RSPB Conservation Status – Amber
Last seen – 11-4-22
The Gadwall is a medium-sized dabbling duck that is found across the Northern Hemisphere, including the UK.
Gadwalls are migratory birds that breed in northern Europe and Asia and winter in the UK and other parts of Europe.
It has a grey-brown plumage with a distinctive black rear end, a white belly, and a patch of iridescent green feathers on its wings.
The male Gadwall has a distinctive black bill, while the female has a mottled brown bill.
Population – 1500 breeding pairs
Length – 46 – 56 cm
Wingspan – 84 – 95 cm
Weight – 650 – 900 g
Gadwalls breed in northern Europe and Asia, typically in wetlands or grassy areas near water.
They build a nest from grass and other vegetation, usually near water, and lay between 8-10 eggs.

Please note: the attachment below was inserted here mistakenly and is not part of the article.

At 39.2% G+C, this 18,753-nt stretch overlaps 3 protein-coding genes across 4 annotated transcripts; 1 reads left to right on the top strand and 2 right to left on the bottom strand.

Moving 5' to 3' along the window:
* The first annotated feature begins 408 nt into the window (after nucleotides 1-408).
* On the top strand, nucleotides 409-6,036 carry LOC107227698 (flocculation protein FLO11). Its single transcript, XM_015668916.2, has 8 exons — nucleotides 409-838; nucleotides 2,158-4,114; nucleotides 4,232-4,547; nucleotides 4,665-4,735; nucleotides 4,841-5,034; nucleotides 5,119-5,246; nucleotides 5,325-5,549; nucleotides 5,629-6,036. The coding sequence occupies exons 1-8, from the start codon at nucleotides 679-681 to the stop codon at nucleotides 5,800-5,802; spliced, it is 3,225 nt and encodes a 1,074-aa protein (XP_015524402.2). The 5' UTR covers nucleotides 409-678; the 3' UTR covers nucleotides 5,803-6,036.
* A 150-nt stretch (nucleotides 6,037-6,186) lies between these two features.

Both parents incubate the eggs for around 3-4 weeks, and the chicks fledge after around 7-8 weeks.
Gadwalls can be found in a range of freshwater habitats, including lakes, ponds, and marshes.
They prefer habitats with dense vegetation and shallow water, where they can find both food and cover.
Gadwalls are often found in mixed flocks with other dabbling ducks, such as Teals and Mallards.
Gadwalls are omnivorous birds that feed on a variety of food sources, including aquatic plants, seeds, insects, and small invertebrates.
They often feed by dabbling in shallow water, where they can find food on the bottom of the lake or pond.